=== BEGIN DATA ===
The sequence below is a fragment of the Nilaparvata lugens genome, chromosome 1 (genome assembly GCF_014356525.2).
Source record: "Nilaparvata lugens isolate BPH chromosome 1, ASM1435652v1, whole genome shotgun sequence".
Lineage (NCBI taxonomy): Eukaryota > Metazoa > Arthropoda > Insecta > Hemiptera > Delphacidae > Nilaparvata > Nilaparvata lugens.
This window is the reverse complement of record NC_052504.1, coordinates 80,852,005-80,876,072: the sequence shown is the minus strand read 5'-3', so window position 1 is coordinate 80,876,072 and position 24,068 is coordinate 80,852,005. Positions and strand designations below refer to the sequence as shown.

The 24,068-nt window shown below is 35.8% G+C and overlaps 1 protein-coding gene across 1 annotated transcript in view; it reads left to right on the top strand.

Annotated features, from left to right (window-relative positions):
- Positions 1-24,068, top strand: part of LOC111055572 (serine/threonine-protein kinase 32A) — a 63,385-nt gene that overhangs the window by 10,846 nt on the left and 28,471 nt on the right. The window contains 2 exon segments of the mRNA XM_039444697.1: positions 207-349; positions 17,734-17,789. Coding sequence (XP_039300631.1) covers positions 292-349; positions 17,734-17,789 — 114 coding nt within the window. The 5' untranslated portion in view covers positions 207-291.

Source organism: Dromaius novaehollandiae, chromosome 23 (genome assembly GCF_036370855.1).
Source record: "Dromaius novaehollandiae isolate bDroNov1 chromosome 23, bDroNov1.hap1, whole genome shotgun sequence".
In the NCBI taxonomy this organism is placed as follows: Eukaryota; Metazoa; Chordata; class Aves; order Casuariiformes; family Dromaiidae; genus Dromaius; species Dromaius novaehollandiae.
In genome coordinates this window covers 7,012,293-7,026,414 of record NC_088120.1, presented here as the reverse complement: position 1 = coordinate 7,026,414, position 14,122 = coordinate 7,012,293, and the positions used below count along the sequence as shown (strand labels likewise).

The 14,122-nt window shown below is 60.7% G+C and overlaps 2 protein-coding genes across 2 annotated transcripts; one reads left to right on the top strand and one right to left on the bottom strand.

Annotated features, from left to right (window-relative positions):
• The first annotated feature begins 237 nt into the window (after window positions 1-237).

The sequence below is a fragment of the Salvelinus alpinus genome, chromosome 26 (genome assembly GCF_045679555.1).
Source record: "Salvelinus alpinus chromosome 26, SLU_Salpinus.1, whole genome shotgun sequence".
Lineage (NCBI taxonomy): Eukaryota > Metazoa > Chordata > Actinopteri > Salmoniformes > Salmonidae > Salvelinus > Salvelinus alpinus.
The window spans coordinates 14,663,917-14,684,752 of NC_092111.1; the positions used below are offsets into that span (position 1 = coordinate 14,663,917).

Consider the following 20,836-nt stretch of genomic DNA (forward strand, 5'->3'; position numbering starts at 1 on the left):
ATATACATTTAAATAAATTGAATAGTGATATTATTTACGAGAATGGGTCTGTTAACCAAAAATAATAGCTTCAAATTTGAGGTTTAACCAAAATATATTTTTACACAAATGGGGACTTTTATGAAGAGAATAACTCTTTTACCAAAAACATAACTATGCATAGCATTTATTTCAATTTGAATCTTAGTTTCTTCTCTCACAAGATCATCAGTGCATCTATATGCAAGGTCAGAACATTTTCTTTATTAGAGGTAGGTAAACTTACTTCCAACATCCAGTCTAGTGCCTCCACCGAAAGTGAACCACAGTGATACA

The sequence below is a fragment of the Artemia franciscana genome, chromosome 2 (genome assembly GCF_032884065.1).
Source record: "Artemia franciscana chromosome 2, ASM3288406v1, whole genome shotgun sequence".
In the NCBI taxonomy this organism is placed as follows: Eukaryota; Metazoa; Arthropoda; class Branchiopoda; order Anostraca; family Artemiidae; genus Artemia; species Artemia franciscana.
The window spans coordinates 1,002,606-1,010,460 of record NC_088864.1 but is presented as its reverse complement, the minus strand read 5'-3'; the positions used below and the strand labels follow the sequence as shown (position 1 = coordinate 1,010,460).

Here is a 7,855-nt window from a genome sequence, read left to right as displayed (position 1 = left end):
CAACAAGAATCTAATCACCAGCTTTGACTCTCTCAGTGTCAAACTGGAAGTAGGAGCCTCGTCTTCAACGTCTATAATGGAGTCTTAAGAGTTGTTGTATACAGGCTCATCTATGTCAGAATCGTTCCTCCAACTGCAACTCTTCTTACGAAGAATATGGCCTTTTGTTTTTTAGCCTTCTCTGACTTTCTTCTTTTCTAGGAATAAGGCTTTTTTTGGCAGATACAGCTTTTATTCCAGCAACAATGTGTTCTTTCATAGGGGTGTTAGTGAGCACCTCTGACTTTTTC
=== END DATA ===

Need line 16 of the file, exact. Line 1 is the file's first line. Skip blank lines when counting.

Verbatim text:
Source record: "Salvelinus alpinus chromosome 26, SLU_Salpinus.1, whole genome shotgun sequence".